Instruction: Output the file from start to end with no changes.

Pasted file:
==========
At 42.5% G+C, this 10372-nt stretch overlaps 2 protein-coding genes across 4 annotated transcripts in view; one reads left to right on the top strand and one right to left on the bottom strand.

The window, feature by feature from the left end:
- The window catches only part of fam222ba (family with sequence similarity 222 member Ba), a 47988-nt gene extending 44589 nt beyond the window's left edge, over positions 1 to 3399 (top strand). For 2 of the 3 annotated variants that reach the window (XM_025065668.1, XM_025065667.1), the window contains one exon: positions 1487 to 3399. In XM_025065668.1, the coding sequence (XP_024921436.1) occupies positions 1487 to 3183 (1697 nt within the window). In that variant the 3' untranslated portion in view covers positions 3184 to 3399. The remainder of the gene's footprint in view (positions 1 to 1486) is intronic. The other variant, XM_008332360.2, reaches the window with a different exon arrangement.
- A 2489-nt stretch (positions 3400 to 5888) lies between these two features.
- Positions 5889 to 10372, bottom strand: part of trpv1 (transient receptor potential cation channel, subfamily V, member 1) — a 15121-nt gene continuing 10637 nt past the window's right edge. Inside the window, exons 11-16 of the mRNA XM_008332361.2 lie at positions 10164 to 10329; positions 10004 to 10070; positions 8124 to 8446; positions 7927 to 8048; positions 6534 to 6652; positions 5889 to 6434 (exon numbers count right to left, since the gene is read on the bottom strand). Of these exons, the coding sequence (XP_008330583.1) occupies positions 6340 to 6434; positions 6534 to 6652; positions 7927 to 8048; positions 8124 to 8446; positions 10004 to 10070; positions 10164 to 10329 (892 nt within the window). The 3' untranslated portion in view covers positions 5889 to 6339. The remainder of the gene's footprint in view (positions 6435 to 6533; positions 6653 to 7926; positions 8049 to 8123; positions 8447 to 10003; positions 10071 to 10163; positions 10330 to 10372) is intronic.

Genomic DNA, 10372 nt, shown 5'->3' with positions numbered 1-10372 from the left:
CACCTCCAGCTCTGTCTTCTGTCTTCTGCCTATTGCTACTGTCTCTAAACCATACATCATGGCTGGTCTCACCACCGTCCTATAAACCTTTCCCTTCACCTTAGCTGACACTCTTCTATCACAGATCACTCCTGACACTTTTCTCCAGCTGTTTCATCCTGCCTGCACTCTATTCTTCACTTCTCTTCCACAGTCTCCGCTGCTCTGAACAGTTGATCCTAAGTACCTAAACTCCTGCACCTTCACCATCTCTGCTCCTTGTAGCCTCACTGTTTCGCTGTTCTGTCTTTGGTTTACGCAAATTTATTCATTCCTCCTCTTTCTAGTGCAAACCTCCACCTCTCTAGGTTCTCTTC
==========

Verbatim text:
At 42.5% G+C, this 10372-nt stretch overlaps 2 protein-coding genes across 4 annotated transcripts in view; one reads left to right on the top strand and one right to left on the bottom strand.

The window, feature by feature from the left end:
- The window catches only part of fam222ba (family with sequence similarity 222 member Ba), a 47988-nt gene extending 44589 nt beyond the window's left edge, over positions 1 to 3399 (top strand). For 2 of the 3 annotated variants that reach the window (XM_025065668.1, XM_025065667.1), the window contains one exon: positions 1487 to 3399. In XM_025065668.1, the coding sequence (XP_024921436.1) occupies positions 1487 to 3183 (1697 nt within the window). In that variant the 3' untranslated portion in view covers positions 3184 to 3399. The remainder of the gene's footprint in view (positions 1 to 1486) is intronic. The other variant, XM_008332360.2, reaches the window with a different exon arrangement.
- A 2489-nt stretch (positions 3400 to 5888) lies between these two features.
- Positions 5889 to 10372, bottom strand: part of trpv1 (transient receptor potential cation channel, subfamily V, member 1) — a 15121-nt gene continuing 10637 nt past the window's right edge. Inside the window, exons 11-16 of the mRNA XM_008332361.2 lie at positions 10164 to 10329; positions 10004 to 10070; positions 8124 to 8446; positions 7927 to 8048; positions 6534 to 6652; positions 5889 to 6434 (exon numbers count right to left, since the gene is read on the bottom strand). Of these exons, the coding sequence (XP_008330583.1) occupies positions 6340 to 6434; positions 6534 to 6652; positions 7927 to 8048; positions 8124 to 8446; positions 10004 to 10070; positions 10164 to 10329 (892 nt within the window). The 3' untranslated portion in view covers positions 5889 to 6339. The remainder of the gene's footprint in view (positions 6435 to 6533; positions 6653 to 7926; positions 8049 to 8123; positions 8447 to 10003; positions 10071 to 10163; positions 10330 to 10372) is intronic.

Genomic DNA, 10372 nt, shown 5'->3' with positions numbered 1-10372 from the left:
CACCTCCAGCTCTGTCTTCTGTCTTCTGCCTATTGCTACTGTCTCTAAACCATACATCATGGCTGGTCTCACCACCGTCCTATAAACCTTTCCCTTCACCTTAGCTGACACTCTTCTATCACAGATCACTCCTGACACTTTTCTCCAGCTGTTTCATCCTGCCTGCACTCTATTCTTCACTTCTCTTCCACAGTCTCCGCTGCTCTGAACAGTTGATCCTAAGTACCTAAACTCCTGCACCTTCACCATCTCTGCTCCTTGTAGCCTCACTGTTTCGCTGTTCTGTCTTTGGTTTACGCAAATTTATTCATTCCTCCTCTTTCTAGTGCAAACCTCCACCTCTCTAGGTTCTCTTC